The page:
Souleyman Adam Bourma was 17 when he sought refuge in the sprawling Goz Amer refugee camp in eastern Chad, home to more than 250,000 Darfuris who have fled war in their homeland.
For half his life Bourma, once a farmer, has known no life beyond the camp’s boundaries — and had little reason to believe he ever would. Then he found soccer. Or more appropriately, soccer found him when Gabriel Stauring and Katie-Jay Scott, two South Bay activists, showed up in Goz Amer with a soccer ball.
Bourma is among 22,000 refugees in 20 countries, from Chad and Tanzania, to Greece and the Central African Republic, who saw their lives changed since Stauring and Scott launched the Refugees United Soccer Academy in 2013. Now the future of that program is uncertain after a fatal four-car traffic accident Tuesday in Manhattan Beach that took the lives of Stauring, Scott and an elementary school principal, Christian Mendoza.
"A measure of what they left behind is the hundreds of people who've reached out to us in the last 24 hours and just said 'What can I do?'" said Ben Grossman, a member of the board for iACT, the nonprofit organization Stauring and Scott founded to fund work like Refugees United.
"They did so many things that didn't have a formal title," Grossman said. "They would consult on massively important projects, some of which they couldn't talk about because they were so dangerous."
Burgeoning crises all over the world led many humanitarian organizations to move on from Darfur, the western Sudan region that was the flashpoint for a war and ethnic cleansing against mostly poor non-Arab Sudanese that began nearly two decades ago. But Stauring and Scott stayed, doubling down on their work with the Refugees United Soccer Academy and other programs such as the Little Ripples childhood development program.
"We chose to go to the difficult places, the forgotten places," said Stauring, who was 55. "Everyone left Darfur and we said we're not going to leave."
Stauring first visited Darfur in 2005 and returned 31 times to work with refugees, many of whom were born in the camps. He met Scott in Portland, where she was doing advocacy work on Darfur. When she asked to join the fledgling aid program he had created he agreed, providing she could raise her own salary.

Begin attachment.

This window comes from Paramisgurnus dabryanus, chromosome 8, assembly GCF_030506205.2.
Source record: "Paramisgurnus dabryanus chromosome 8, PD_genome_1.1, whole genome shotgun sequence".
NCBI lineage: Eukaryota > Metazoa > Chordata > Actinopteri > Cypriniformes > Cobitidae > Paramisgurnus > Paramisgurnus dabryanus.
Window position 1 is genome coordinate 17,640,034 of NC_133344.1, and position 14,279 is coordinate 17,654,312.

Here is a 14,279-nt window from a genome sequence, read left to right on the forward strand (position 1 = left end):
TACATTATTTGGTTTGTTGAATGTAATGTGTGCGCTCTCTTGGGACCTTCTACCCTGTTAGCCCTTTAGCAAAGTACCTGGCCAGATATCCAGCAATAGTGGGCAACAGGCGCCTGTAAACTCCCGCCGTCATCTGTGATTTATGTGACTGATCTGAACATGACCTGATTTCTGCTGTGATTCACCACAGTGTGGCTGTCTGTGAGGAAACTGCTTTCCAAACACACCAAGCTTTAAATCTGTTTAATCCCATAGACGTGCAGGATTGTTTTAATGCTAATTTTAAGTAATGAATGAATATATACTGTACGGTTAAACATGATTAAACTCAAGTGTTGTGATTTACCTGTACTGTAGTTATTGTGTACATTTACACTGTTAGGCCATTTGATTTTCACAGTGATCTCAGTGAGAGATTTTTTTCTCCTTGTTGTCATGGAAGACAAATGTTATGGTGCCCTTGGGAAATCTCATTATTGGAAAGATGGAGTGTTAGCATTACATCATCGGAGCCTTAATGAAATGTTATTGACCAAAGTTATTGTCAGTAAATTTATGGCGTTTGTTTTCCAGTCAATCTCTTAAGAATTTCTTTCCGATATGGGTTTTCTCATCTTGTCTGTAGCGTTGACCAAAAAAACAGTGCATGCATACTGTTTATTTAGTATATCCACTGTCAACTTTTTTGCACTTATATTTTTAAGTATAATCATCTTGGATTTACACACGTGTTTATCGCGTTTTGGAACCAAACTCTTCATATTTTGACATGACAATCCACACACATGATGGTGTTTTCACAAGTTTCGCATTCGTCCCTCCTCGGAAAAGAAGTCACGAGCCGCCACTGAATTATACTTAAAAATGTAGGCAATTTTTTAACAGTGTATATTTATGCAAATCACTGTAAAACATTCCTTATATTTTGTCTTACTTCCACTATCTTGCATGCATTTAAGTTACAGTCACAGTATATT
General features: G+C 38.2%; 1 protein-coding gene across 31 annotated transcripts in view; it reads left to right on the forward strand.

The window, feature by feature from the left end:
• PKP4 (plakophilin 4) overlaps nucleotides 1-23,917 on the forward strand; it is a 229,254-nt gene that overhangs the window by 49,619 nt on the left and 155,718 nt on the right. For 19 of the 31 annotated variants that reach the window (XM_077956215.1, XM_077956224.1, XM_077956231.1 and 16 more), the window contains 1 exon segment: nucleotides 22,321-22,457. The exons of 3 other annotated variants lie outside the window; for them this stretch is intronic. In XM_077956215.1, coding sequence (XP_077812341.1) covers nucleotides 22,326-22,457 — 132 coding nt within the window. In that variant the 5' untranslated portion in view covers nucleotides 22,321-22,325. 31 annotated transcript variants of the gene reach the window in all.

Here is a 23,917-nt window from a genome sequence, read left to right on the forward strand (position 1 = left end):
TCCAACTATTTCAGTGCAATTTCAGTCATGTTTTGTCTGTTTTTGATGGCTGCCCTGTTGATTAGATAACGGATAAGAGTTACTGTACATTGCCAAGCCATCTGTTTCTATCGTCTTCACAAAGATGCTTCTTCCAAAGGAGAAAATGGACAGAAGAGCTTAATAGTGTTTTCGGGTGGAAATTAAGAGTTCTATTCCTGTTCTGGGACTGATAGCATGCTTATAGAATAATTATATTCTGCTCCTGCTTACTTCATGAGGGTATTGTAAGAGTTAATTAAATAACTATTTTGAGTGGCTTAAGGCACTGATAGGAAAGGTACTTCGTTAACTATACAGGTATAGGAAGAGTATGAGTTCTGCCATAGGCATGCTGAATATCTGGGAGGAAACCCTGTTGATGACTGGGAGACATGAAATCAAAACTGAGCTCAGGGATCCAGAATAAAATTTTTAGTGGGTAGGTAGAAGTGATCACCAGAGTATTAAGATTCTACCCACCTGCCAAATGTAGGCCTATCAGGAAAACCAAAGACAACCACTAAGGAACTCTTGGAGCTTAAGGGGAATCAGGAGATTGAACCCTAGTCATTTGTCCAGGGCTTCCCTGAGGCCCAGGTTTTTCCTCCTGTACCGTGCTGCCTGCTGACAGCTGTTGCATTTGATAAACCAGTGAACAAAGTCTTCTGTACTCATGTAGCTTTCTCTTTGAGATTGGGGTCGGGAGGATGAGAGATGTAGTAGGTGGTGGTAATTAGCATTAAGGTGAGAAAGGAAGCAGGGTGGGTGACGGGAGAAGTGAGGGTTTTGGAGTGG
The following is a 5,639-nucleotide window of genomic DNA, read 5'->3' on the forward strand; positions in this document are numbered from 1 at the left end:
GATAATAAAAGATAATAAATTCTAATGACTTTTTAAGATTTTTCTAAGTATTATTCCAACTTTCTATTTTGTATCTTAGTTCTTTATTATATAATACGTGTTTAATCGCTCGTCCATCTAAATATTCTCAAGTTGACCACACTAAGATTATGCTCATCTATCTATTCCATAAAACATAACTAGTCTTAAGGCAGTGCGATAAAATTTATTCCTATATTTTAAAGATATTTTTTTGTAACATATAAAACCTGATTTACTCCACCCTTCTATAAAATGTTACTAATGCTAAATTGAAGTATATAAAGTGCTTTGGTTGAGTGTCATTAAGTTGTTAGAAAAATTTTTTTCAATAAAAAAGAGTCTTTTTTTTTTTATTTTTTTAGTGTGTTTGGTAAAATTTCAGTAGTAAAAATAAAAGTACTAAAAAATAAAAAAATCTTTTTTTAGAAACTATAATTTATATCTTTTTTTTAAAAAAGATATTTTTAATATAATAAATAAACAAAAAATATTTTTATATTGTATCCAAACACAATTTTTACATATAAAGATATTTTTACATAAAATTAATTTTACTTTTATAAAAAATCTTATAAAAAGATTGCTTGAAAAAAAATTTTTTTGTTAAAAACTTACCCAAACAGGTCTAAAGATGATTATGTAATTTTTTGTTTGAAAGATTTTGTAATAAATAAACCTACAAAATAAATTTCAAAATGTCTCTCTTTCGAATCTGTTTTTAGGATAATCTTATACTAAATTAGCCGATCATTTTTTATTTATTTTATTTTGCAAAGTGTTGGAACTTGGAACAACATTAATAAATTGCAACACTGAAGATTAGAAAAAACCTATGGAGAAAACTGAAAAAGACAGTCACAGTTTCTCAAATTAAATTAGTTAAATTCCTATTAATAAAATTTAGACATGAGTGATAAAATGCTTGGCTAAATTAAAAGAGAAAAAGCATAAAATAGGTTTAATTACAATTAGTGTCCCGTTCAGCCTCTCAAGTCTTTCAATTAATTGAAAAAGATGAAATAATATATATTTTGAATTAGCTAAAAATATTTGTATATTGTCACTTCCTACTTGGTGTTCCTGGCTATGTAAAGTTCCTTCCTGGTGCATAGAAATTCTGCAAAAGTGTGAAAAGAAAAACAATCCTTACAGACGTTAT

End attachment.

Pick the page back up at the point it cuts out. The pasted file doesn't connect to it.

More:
She did, accompanying Stauring to Africa for the first time in 2008, a trip that was interrupted by an attempted coup. Two years later they were married and settled in Redondo Beach, where they marked their 11th wedding anniversary in September by holding an iACT fundraiser.
Stauring and Scott, who grew up in Mexico and played college soccer at the University of North Carolina-Wilmington, introduced the sport to the camps in 2012, taking Team Darfur, a squad of adult Sudanese men, including Bourma, to an international tournament.
The men struggled on the field but the concept took hold, so a year later the couple launched an academy for children. And while they kept their promise to never leave Darfur, they did expand the program to Burundian refugees in Tanzania, Central Africans in Cameroon and thousands of others in need, work that was organized and administered by a Southern California-based staff of five with an annual budget of less than $1 million.
The academies, designed to accommodate up to 2,000 children who train or play for 60 to 90 minutes a day, five to six days a week, are primarily aimed at boys and girls 6-13. Next March, 10 girls between the ages of 13 and 17 were scheduled to travel to the Street Child World Cup in Qatar where teams representing 21 countries will compete in a 7-on-7 tournament while learning to advocate for themselves on issues such as access to education and other basic needs. That trip is now uncertain following Tuesday's accident.
What Stauring and Scott, who was 40, lacked in financial resources they more than made up through the commitment and passion they inspired.
"They made the world better. They made me better," said Alecko Eskandarian, a former professional soccer player and ethnic Armenian who was working with iACT to bring a soccer program to his war-ravaged homeland. "How they essentially seek out people who need help, to see their passion, their selflessness was almost too good to be true.
"It's such a tremendous loss for all of us. If you had more people like that who were just willing to drop everything to go help others, we'd be in a much better place."
Taking soccer to refugee camps where food, clean water and housing are in short supply might seem like a case of misplaced priorities, but it was the opposite. Not only was the game cheap and easy to organize, but it taught skills like teamwork and built traits like confidence and self-esteem. It also empowered girls and the women who coached them to make decisions for themselves.
"It changed my life totally because I learned more important things like respect, truth, relationships," said Bourma, a Refugees United coach and coordinator who experienced unimaginable violence during the height of the conflict in Darfur. "I became part of the world. For me, soccer is the future of Darfuri children."
A recent grant from the UEFA Foundation for the Children was to fund academies in four more camps, increasing the global reach of a program that started when Stauring and Scott took a single soccer ball to a dusty corner of eastern Chad nine years ago. That expansion has been put on hold as iACT's board figures out how to replace its irreplaceable leaders.
"They were the lifeblood of it. They were great people. They were passionate. They gave great hugs, physically and philosophically. You just wanted to he around them," Grossman said of Stauring and Scott, who leave behind a 9-year-old daughter, Leila Paz, and an 18-year-old son, Gabo, and 25 year-old daughter, Noemi.
"They would want it to go on. They worked too hard and touched too many lives to just have it end now."
This story originally appeared in Los Angeles Times.